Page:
A correlation coefficient is used in statistics to describe a pattern or relationship between two variables. A negative correlation describes the extent to which two variables move in opposite directions. For example, for two variables, X and Y, an increase in X is associated with a decrease in Y. A negative correlation coefficient is also referred to as an inverse correlation. Correlation relationships are graphed in scatterplots.

Negative Versus Positive Correlation

A negative correlation demonstrates a connection between two variables in the same way as a positive correlation coefficient, and the relative strengths are the same. In other words, a correlation coefficient of 0.85 shows the same strength as a correlation coefficient of -0.85.

Correlation coefficients are always values between -1 and 1, where -1 shows a perfect, linear negative correlation, and 1 shows a perfect, linear positive correlation. The list below shows what different correlation coefficient values indicate:

Exactly 1. A perfect negative (downward sloping) linear relationship

0.70. A strong negative (downward sloping) linear relationship

0.50. A moderate negative (downhill sloping) relationship

0.30. A weak negative (downhill sloping) linear relationship

0. No linear relationship

+0.30. A weak positive (upward sloping) linear relationship

+0.50. A moderate positive (upward sloping) linear relationship

+0.70. A strong positive (upward sloping) linear relationship

Exactly +1. A perfect positive (upward sloping) linear relationship

Another way of thinking about the numeric value of a correlation coefficient is as a percentage. A 20% move higher for variable X would equate to a 20% move lower for variable Y.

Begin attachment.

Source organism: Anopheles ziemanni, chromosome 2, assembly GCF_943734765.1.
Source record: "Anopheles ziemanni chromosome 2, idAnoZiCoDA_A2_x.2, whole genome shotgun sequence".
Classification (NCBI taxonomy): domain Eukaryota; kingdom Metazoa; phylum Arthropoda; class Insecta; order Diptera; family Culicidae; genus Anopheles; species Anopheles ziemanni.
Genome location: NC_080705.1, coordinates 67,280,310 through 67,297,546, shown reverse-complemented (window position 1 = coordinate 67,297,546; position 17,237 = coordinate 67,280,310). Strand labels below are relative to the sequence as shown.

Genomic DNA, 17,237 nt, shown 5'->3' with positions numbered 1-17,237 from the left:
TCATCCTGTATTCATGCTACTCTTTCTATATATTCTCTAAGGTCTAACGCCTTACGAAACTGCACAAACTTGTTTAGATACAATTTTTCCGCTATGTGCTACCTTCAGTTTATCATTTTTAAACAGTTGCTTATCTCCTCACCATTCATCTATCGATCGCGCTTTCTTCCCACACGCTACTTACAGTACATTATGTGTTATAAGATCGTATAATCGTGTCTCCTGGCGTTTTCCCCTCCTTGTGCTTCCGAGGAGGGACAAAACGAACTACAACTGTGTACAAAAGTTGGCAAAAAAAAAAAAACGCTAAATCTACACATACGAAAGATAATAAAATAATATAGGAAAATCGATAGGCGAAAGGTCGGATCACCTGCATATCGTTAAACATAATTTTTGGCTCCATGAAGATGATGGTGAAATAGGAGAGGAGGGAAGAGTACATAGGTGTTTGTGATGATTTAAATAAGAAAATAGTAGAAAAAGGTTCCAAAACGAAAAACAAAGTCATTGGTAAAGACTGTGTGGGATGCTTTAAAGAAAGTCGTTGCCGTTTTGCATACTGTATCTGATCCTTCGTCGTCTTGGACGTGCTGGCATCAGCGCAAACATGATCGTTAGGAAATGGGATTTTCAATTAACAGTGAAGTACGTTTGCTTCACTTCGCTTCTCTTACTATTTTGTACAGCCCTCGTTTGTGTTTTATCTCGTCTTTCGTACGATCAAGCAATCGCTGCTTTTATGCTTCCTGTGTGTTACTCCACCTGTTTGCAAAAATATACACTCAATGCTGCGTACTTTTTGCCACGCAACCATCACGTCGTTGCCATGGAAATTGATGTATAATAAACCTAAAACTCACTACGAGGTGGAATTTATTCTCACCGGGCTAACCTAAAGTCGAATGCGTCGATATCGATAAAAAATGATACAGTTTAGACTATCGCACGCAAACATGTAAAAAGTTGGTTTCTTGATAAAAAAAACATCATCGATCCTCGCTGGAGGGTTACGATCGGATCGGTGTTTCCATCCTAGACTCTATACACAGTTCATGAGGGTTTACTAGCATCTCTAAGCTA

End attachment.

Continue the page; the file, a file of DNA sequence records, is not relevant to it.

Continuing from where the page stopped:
Extreme Correlation Coefficients

A correlation coefficient of zero, or close to zero, shows no meaningful relationship between variables. In reality, these numbers are rarely seen, as perfectly linear relationships are rare.

An example of a strong negative correlation would be -.97 whereby the variables would move in opposite directions in a nearly identical move. As the numbers approach 1 or -1, the values demonstrate the strength of a relationship; for example, 0.92 or -0.97 would show, respectively, a strong positive and negative correlation.

Examples of Positive and Negative Correlation Coefficients

For example, as the temperature increases outside, the amount of snowfall decreases; this shows a negative correlation and would, by extension, have a negative correlation coefficient.

A positive correlation coefficient would be the relationship between temperature and ice cream sales; as temperature increases, so too do ice cream sales. This relationship would have a positive correlation coefficient. A relationship with a correlation coefficient of zero, or very close to zero, might be temperature and fast food sales (assuming there's zero correlation for illustrative purposes) because temperature typically has no bearing on whether people consume fast food.

Bottom Line

A negative correlation can indicate a strong relationship or a weak relationship. Many people think that a correlation of –1 indicates no relationship. But the opposite is true. A correlation of -1 indicates a near perfect relationship along a straight line, which is the strongest relationship possible. The minus sign simply indicates that the line slopes downwards, and it is a negative relationship.